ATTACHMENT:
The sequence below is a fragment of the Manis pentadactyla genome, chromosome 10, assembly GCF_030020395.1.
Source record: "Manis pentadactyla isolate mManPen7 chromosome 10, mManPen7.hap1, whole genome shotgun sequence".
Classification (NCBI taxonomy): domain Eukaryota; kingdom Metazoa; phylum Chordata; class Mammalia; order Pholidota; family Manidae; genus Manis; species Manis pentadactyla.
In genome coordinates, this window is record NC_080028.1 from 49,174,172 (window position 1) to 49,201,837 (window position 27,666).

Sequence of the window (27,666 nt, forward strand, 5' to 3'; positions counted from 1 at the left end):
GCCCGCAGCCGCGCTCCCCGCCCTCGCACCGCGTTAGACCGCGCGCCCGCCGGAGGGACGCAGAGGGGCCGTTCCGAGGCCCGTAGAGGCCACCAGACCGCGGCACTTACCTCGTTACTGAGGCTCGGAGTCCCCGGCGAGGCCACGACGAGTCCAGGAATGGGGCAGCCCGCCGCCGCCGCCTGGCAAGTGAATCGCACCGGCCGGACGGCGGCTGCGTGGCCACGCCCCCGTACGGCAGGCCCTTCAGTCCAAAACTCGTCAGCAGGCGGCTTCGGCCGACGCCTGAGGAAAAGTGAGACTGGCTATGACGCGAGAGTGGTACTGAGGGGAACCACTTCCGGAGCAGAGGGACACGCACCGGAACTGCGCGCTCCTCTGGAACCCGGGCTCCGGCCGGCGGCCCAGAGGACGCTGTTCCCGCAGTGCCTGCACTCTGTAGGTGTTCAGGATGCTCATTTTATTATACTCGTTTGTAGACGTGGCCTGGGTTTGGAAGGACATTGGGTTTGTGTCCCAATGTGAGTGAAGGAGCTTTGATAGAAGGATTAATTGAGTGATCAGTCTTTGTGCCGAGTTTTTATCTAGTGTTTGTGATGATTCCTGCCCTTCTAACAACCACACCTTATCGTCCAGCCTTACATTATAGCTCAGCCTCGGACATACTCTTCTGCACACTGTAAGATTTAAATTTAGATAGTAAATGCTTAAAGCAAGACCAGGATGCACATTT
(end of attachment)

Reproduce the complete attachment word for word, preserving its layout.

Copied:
The sequence below is a fragment of the Manis pentadactyla genome, chromosome 10, assembly GCF_030020395.1.
Source record: "Manis pentadactyla isolate mManPen7 chromosome 10, mManPen7.hap1, whole genome shotgun sequence".
Classification (NCBI taxonomy): domain Eukaryota; kingdom Metazoa; phylum Chordata; class Mammalia; order Pholidota; family Manidae; genus Manis; species Manis pentadactyla.
In genome coordinates, this window is record NC_080028.1 from 49,174,172 (window position 1) to 49,201,837 (window position 27,666).

Sequence of the window (27,666 nt, forward strand, 5' to 3'; positions counted from 1 at the left end):
GCCCGCAGCCGCGCTCCCCGCCCTCGCACCGCGTTAGACCGCGCGCCCGCCGGAGGGACGCAGAGGGGCCGTTCCGAGGCCCGTAGAGGCCACCAGACCGCGGCACTTACCTCGTTACTGAGGCTCGGAGTCCCCGGCGAGGCCACGACGAGTCCAGGAATGGGGCAGCCCGCCGCCGCCGCCTGGCAAGTGAATCGCACCGGCCGGACGGCGGCTGCGTGGCCACGCCCCCGTACGGCAGGCCCTTCAGTCCAAAACTCGTCAGCAGGCGGCTTCGGCCGACGCCTGAGGAAAAGTGAGACTGGCTATGACGCGAGAGTGGTACTGAGGGGAACCACTTCCGGAGCAGAGGGACACGCACCGGAACTGCGCGCTCCTCTGGAACCCGGGCTCCGGCCGGCGGCCCAGAGGACGCTGTTCCCGCAGTGCCTGCACTCTGTAGGTGTTCAGGATGCTCATTTTATTATACTCGTTTGTAGACGTGGCCTGGGTTTGGAAGGACATTGGGTTTGTGTCCCAATGTGAGTGAAGGAGCTTTGATAGAAGGATTAATTGAGTGATCAGTCTTTGTGCCGAGTTTTTATCTAGTGTTTGTGATGATTCCTGCCCTTCTAACAACCACACCTTATCGTCCAGCCTTACATTATAGCTCAGCCTCGGACATACTCTTCTGCACACTGTAAGATTTAAATTTAGATAGTAAATGCTTAAAGCAAGACCAGGATGCACATTT